From the June 1999 Idaho Observer:

Woodward sentencing indicated familiar relationship with Harden

BONNERS FERRY -- On May 24, 1999, Joyce Woodward, who has accused Mark Tyler of kidnapping and raping her when all of the evidence indicates that Tyler is innocent of those heinous crimes, was sentenced for the commission of what appears to be her fourth and fifth DUIs -- two of them within a month of each other.

“Judge Harden ruled that Woodward must pay “a $917.50 fine + court costs of $82.50 -- and then he suspended $500 of this,” commented Ingri Cassel who, much to the obvious chagrin of Woodward, was present at Woodward's second DUI sentencing in as many weeks with investigator Geoff Palmer, Fran Tyler and two other witnesses.

According to at least four of the witnesses, Harden seemed nervous and “red faced” over their presence in the courtroom for Woodward's sentencing. The witnesses also noticed that Harden was patient and nice to Woodward, a known dealer and abuser of controlled substances. In Woodward's previous sentencing, Tyler reported that Harden addressed her by her first name with what was described as comfortable familiarity.

“Then he required that she be on two years probation: One year legal probation of 180 days, 90 days suspended, 90 days probation and 180 days of her driver's license being suspended. At her probation officer's discretion, she is to do a rehabilitation program and get drug and alcohol counseling. She was encouraged by Judge Harden to take advantage of drug and alcohol counseling but, legally, it was left to the probation officer's discretion. She is to spend 50 days in jail on work release with it being reduced to 45 days based on good behavior,” explained Cassel.

According to Woodward's three-year driving record obtained from the State of Idaho Transportation Department in Boise, her license was suspended from 4/16/99 to 7/15/99 for the DUI she was arrested for on 3/17/99. At that time she was also cited for failure to provide proof of liability insurance and the suspension of her driver's license was extended to 5/2/00.

Woodward's St. Patrick's Day, 1999, DUI arrest came after police had been called when she arrived, obviously intoxicated, to pick up a woman who had just seen her probation officer. “When the probation officer noted that Woodward got behind the wheel and proceeded to drive away, she called 911,” wrote Cassel in her notes that day.

According to the witnesses, except for themselves, Woodward was the only person in the courtroom besides Judge Harden, the bailiff and the court reporter,” remembers Cassel.

Witnesses concur that the court reporter was on time while Woodward, Judge Harden and the bailiff were outside the courtroom having a private consultation. Woodward then entered the courtroom four minutes late followed by Zielinski and then Judge Harden.

“There was no prosecutor and Woodward was not represented by counsel,” noted Mrs. Tyler who found it odd that somebody who is being sentenced for her fifth DUI would not be worthy of prosecution by the state and was herself so unconcerned about her fate that she was not at least represented by a public defender.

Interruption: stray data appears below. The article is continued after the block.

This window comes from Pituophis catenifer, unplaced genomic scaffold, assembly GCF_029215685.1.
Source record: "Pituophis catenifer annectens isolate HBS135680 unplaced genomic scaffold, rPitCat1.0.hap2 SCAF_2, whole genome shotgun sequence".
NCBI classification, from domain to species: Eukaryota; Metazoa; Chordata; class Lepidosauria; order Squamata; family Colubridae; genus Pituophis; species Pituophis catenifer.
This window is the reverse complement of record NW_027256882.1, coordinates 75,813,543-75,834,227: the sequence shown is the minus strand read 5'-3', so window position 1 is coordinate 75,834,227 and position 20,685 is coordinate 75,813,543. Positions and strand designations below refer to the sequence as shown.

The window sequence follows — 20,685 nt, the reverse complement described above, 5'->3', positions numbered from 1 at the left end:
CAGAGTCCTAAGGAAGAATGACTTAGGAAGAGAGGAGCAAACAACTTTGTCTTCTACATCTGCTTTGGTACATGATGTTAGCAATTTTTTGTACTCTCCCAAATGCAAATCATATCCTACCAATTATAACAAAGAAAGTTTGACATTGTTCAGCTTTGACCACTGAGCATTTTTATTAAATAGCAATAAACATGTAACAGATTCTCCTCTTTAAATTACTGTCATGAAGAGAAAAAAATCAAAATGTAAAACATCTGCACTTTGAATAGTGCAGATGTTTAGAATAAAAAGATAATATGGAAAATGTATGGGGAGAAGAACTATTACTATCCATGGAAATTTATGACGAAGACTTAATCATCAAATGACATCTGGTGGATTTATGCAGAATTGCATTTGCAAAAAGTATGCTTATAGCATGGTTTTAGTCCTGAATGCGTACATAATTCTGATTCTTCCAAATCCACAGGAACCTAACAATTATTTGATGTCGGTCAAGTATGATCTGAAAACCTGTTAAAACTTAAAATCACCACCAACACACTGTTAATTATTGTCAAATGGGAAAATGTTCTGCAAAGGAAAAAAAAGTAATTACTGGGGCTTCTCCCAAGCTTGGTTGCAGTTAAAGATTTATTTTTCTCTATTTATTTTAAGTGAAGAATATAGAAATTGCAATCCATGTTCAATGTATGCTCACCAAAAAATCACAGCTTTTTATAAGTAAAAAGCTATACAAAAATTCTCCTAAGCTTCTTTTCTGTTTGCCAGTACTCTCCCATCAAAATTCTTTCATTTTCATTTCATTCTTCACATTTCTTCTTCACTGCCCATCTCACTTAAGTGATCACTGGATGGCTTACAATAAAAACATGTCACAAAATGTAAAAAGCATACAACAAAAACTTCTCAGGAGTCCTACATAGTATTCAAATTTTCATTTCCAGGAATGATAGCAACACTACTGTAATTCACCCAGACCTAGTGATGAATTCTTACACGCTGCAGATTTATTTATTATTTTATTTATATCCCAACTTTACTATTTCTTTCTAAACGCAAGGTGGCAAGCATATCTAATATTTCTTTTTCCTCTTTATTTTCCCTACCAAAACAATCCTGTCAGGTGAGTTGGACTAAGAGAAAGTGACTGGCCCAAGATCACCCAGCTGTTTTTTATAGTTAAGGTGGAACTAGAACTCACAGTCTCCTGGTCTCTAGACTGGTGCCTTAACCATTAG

Tyler remembers that Woodward drove herself to court for her first sentencing while her license was suspended.

Under Idaho state law, three DUIs within five years is a felony and punishable by up to five years in prison, fines of up to $5,000 and a driver's license may be suspended for a maximum five years.

Judge Harden read the charges brought before the court (DUI) but did not elaborate that her driving privileges had been suspended.

Woodward briefly pleaded her case for one minute making an excuse for her behavior based on the amount of stress she was under due to being harassed and intimidated publicly, alluding to The Idaho Observer's coverage of the bogus rape and kidnapping case she has against Mark Tyler. “Woodward's excuse for driving while intoxicated is absurd because her arrest came before this case was publicly known,” commented Mrs. Tyler.

After Woodward pleaded her case, the court reporter was asked by Judge Harden to retrieve some additional court documents that were not present. She left the courtroom to apparently retrieve another file. “At this point the bailiff went up to the bench and had a private conversation with Judge Harden. The court reporter returned five minutes later at 2:45 p.m. with another file which she handed to the judge. He spent another five minutes hurriedly writing what I would surmise to be her sentencing. We all thought it strange that no one else was present at this time except for the bailiff, judge, court reporter and the defendant,” said Cassel.

Harden gave her no further punishment based on her driving without a driver's license or driving without proof of liability insurance.

Woodward was given 45 days in jail with work release and two years probation.

Other people, including the witnesses at Woodward's sentencing, have seen Judge Harden hand down extremely stiff penalties for DUI offenses as a rule. Harden forces nearly everybody else into the full gamut of DUI counseling programs.

A man who was being sentenced for his second DUI in 12 years immediately prior to Woodward's sentencing, was reportedly harshly tongue lashed by Harden and was given the maximum penalties allowed under law.

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